Project Hope/USNS Comfort
Off the Coast of Port-au-Prince, Haiti — February 2-15, 2010
Being aboard the Comfort was a truly amazing experience, although I was a bit late arriving to help out the military staff. The boat arrived off the coast January 20. I arrived February 2. Before I got there, the military operating room (OR) staff was working 20-hour shifts for more than a week, with many ORs running round-the-clock, churning through 618 cases in 13 days. The majority of cases being orthopedic with some plastic surgery and obstetrics (OB) in the mix. The patient population was about 50 percent pediatric. Everyone had metacarpophalangeal Class 1 airways that allowed us to perform mask anesthesia. This was a very different patient population compared to what I am used to in the states where the glide scope is your best friend. A hematopoietic cell transplantation (HCT) of 20 (percent) was considered good, with the lowest recorded at HCT 9, not hemoglobin (HBG), but an HCT of nine, and that patient looked good and was talking to us.
On the boat, it was like having a two week call in the hospital. Working long days, never leaving the boat. I now have an idea of what the Navy is all about. Those serving are truly special people. Island fever is nothing compared to boat fever. The boat had a total of 2,500 people (you see how this can be a bit crowded...). One thousand of those were patients. It was a remarkably smooth-working environment having a mix of civilians and military. Especially considering that the boat, while it is docked in Bethesda, Md., has a minimal operating budget, so it was basically empty of supplies while having repairs and upgrades done. It was pretty impressive that the boat could get filled with staff and supplies and on the move in two days. The staff, the absolutely amazing people required to adapt to this dire situation, is extremely flexible.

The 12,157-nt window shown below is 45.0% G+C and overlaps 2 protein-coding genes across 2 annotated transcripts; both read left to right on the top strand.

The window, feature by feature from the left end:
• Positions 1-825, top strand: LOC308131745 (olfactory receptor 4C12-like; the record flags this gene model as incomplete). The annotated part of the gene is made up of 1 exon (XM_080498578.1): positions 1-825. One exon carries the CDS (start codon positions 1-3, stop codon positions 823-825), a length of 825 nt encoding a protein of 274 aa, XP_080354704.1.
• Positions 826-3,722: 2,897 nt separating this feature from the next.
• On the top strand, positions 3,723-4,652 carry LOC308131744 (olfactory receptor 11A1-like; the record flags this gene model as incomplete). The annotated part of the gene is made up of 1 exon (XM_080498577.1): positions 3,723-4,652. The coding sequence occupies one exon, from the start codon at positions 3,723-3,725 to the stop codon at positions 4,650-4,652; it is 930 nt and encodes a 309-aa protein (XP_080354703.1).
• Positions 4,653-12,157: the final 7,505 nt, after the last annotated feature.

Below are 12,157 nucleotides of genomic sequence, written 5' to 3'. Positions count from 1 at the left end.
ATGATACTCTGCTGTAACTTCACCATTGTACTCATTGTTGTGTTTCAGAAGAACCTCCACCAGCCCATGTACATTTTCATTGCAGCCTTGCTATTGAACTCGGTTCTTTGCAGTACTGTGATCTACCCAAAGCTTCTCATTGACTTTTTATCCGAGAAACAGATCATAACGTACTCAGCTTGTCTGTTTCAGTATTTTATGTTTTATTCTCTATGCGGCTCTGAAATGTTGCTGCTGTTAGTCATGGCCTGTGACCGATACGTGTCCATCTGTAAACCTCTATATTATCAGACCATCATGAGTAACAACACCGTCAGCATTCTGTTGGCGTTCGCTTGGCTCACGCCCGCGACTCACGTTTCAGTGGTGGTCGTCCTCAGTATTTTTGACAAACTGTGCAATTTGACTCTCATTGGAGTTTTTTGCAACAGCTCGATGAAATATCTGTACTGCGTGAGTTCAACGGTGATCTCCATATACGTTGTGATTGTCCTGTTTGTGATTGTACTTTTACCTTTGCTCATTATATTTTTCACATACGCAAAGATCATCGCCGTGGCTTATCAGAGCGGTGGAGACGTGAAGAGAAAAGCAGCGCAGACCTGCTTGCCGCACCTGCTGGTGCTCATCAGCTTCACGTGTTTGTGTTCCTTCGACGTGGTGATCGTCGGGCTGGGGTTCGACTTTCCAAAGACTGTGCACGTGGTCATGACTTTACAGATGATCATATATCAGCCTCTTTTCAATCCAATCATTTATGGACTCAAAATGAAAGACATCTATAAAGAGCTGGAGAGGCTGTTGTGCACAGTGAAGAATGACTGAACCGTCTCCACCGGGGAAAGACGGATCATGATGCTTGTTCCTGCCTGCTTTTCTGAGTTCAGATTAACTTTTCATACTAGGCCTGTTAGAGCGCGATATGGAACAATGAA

I was there for only two weeks and I arrived after the onslaught of patients came aboard. It was a huge process just getting there, especially without having support from my anesthesia group. When I was there, it was definitely crazy, with multiple surgery teams working on the same patient simultaneously. We had ORs running nonstop. You may have read some patients' stories on CNN or Fox, but all of the patients we treated had similar stories. There were some happy stories that the news focused on, but there are volumes more of sad stories that you will never hear about. I only wish we could have arrived earlier. Having seen the destruction on land, while heading back home, I realized that we may have stopped the ruptured AAA (abdominal aortic aneurysm), but there is clearly much to be done in terms of saving the country.
I hope some of those volunteers who were there from the start will share their stories because what I heard was mind blowing. I have seen crazy before — I work at the largest Level I trauma hospital in New England — but this was a whole other beast.
Would I do it again? Without question.
Alex Boal, CRNA, on the deck of the USNS Comfort, "I now have an idea of what the Navy is all about. Those serving are truly special people."
A nurse anesthetists (left), intubates a patient while another CRNA (center) and an MD watch.
USNS Comfort, Medical Treatment Facility
The USNS Comfort's duties include providing emergency, onsite care for U.S. combatant forces deployed in war or other operations. Secondarily, it provides mobile surgical hospital services for use by appropriate U.S. government agencies in disaster or humanitarian relief or limited humanitarian care for missions or peacetime military operations. When not actively deployed, Comfort has been used many times over the years and has been ready to ship out of Baltimore, Md., with five days' notice.